What values did Martin Luther King Jr. reveal in his first speech as president of the Montgomery Improvement Association?

Martin Luther King Jr. revealed in his first speech as president of the Montgomery Improvement Association that he valued hard work, law and order, and Christian principles.

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In this speech, King demonstrates resolve. He asserts that Black people are "tired of being kicked around by the brutal feet of oppression." Although they have endured segregation and humiliation for many years, they are simply tired and are pushed to action, needing to now protest against the "patience that...

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In this speech, King demonstrates resolve. He asserts that Black people are "tired of being kicked around by the brutal feet of oppression." Although they have endured segregation and humiliation for many years, they are simply tired and are pushed to action, needing to now protest against the "patience that makes us patient with anything less than freedom and justice." King values the hard work which he is certain will be necessary to reshape society to bring new hope to people who have patiently awaited the rights promised to them.

King also values law and order. He refers to democracy as having great glory, and hope for a better America is woven into his speech. He proclaims that in his quest, Black people will not commit the same crimes that they have witnessed by the KKK and White Citizens Councils:

Their methods lead to violence and lawlessness. But in our protest there will be no cross burnings. No White person will be taken from his home by a hooded Negro mob and brutally murdered...We will be guided by the highest principles of law and order.

King wanted to set himself apart from those who sought equality through violent means and instead sought to work within the law in order to improve the world around him.

As in many of his speeches, King relies on his command of biblical scripture to show his value of Christian principles (such as love, mercy, and peace), relying on the words of Christ: "Love your enemies, bless them that curse you, and pray for them that despitefully use you." Ultimately, scripture challenged White Christians to reevaluate their beliefs and treatment of their Christian brothers and sisters and to aid King in his quest for racial equality.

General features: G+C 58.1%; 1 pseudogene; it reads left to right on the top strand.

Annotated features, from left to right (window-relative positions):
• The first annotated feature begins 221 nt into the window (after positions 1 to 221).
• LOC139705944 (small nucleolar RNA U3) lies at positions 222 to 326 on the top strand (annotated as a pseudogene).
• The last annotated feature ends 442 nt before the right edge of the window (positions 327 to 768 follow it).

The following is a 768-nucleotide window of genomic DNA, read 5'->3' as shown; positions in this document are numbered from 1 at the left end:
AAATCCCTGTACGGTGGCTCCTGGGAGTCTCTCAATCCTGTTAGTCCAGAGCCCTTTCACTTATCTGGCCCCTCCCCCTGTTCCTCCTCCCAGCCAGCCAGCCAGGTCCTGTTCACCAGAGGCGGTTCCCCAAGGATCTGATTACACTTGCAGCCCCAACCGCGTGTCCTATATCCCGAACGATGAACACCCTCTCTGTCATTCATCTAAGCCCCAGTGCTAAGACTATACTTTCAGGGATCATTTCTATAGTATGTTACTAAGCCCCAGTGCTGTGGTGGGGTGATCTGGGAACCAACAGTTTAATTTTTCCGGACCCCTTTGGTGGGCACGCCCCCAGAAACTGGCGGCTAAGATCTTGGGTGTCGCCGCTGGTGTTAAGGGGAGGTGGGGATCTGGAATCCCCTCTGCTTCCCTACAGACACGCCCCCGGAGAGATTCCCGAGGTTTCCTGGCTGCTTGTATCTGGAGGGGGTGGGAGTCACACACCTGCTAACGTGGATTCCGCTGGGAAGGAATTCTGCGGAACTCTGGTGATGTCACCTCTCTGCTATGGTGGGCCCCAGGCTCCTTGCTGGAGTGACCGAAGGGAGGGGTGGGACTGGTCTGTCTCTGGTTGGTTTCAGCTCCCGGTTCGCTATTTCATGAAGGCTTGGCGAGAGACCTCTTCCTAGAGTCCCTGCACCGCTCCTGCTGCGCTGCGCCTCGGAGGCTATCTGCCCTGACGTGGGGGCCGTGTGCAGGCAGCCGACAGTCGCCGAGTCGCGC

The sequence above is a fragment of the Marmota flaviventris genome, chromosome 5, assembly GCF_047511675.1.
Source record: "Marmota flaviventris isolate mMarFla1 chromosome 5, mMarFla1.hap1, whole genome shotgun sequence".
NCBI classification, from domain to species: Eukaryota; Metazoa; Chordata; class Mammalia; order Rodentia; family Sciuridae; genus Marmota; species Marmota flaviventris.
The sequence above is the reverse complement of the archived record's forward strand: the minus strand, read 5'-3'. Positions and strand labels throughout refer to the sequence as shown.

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The major values that King revealed in this speech were a commitment to non-violence, a belief in democracy, and a belief that Christianity had a role to play in bringing about social justice in American society.

Of course, King and his audience were very upset with specific aspects of American society and democracy.  However, he specifically glorified American democracy in this speech.  This shows a commitment to the idea that America and its democracy were special. As King says:

And certainly, certainly, this is the glory of America, with all of its faults. (Yeah) This is the glory of our democracy. If we were incarcerated behind the iron curtains of a Communistic nation, we couldn't do this. If we were dropped in the dungeon of a totalitarian regime, we couldn't do this. (All right) But the great glory of American democracy is the right to protest for right.

King also revaled the idea of nonviolence.  He rejected the idea that the protestors would use weapons or that they would act like the KKK by committing acts of violence against their opponents.  King told the crowd that

The only weapon that we have in our hands this evening is the weapon of protest.

He also said that

There will be no white persons pulled out of their homes and taken out on some distant road and lynched for not cooperating.

Finally, King reaffirmed the place of religion and Christian values in the movement that he and his audience were starting.  He specifically said that it was a Christian movement.  For example,

...we must keep God in the forefront. (Yeah) Let us be Christian in all of our actions.

 

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